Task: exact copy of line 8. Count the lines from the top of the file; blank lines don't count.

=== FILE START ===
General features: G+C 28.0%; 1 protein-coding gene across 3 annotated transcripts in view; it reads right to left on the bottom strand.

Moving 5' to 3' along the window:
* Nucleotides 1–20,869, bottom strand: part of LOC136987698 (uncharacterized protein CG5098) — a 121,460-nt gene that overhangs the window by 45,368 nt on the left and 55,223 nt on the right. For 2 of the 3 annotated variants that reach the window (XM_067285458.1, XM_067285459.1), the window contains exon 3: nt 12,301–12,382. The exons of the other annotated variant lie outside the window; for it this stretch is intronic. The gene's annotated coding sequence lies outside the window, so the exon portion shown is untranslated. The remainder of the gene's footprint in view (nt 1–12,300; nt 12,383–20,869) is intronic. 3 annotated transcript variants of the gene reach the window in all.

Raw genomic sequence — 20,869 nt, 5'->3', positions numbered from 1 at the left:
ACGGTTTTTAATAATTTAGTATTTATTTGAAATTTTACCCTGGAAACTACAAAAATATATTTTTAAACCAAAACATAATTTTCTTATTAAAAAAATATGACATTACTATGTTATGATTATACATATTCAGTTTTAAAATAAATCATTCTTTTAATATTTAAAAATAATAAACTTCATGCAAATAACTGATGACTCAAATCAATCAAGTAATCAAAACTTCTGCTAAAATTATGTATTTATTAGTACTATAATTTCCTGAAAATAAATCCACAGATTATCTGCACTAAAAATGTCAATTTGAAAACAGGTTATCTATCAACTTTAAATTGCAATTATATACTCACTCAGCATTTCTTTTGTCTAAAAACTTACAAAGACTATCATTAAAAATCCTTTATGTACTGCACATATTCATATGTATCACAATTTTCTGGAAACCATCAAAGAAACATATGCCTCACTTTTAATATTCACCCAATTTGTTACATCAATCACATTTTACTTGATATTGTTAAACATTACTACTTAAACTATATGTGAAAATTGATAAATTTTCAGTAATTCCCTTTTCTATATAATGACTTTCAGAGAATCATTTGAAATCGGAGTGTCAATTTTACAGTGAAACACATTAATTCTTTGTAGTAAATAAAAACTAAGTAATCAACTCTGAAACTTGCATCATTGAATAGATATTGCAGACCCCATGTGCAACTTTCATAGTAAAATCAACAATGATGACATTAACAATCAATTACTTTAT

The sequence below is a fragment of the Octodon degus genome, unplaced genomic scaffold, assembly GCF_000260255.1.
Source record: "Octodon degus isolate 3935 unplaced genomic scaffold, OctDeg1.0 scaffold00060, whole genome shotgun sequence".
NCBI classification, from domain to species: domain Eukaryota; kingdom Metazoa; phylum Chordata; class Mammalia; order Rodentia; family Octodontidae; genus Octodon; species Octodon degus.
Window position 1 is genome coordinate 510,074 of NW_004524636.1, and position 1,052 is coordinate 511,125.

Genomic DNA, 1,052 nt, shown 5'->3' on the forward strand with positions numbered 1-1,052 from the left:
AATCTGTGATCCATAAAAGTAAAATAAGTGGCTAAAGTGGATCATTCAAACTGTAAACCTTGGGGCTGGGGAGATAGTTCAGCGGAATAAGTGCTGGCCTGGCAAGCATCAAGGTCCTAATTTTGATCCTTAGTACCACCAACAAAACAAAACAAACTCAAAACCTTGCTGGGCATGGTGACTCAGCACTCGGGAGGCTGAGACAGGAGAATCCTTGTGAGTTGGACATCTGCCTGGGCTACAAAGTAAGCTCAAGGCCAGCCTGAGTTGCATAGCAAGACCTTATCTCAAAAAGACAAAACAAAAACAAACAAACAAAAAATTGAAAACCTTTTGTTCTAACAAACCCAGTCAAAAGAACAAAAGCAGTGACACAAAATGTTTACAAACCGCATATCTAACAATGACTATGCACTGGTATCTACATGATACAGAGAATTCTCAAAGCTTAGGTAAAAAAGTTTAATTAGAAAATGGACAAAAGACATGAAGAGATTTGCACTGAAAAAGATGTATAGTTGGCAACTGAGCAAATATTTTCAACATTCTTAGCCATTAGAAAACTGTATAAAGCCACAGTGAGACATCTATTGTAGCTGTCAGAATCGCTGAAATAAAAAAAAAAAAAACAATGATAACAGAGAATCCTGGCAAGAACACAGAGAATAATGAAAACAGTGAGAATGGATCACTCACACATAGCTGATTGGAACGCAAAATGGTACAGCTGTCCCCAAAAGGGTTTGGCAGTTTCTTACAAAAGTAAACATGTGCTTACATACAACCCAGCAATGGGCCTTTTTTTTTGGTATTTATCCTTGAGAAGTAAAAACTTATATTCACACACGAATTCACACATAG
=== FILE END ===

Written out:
NCBI classification, from domain to species: domain Eukaryota; kingdom Metazoa; phylum Chordata; class Mammalia; order Rodentia; family Octodontidae; genus Octodon; species Octodon degus.